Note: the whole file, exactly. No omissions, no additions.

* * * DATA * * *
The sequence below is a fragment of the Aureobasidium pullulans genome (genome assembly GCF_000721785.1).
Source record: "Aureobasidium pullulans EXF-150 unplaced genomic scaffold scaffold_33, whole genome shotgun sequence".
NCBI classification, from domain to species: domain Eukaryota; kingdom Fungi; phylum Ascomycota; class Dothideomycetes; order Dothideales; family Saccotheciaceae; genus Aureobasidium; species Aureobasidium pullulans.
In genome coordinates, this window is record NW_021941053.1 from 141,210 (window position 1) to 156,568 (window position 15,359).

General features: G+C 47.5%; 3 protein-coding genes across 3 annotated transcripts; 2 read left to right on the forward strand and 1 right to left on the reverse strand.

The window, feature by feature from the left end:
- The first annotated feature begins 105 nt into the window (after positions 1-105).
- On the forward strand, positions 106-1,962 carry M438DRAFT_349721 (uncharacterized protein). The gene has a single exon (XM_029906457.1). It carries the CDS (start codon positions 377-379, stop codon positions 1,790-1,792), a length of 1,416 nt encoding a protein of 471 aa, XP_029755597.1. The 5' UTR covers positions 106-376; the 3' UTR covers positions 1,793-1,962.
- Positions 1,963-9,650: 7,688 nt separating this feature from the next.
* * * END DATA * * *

The sequence below is a fragment of the Aureobasidium pullulans genome (genome assembly GCF_000721785.1).
Source record: "Aureobasidium pullulans EXF-150 unplaced genomic scaffold scaffold_33, whole genome shotgun sequence".
NCBI classification, from domain to species: domain Eukaryota; kingdom Fungi; phylum Ascomycota; class Dothideomycetes; order Dothideales; family Saccotheciaceae; genus Aureobasidium; species Aureobasidium pullulans.
In genome coordinates, this window is record NW_021941053.1 from 141,210 (window position 1) to 156,568 (window position 15,359).

General features: G+C 47.5%; 3 protein-coding genes across 3 annotated transcripts; 2 read left to right on the forward strand and 1 right to left on the reverse strand.

The window, feature by feature from the left end:
- The first annotated feature begins 105 nt into the window (after positions 1-105).
- On the forward strand, positions 106-1,962 carry M438DRAFT_349721 (uncharacterized protein). The gene has a single exon (XM_029906457.1). It carries the CDS (start codon positions 377-379, stop codon positions 1,790-1,792), a length of 1,416 nt encoding a protein of 471 aa, XP_029755597.1. The 5' UTR covers positions 106-376; the 3' UTR covers positions 1,793-1,962.
- Positions 1,963-9,650: 7,688 nt separating this feature from the next.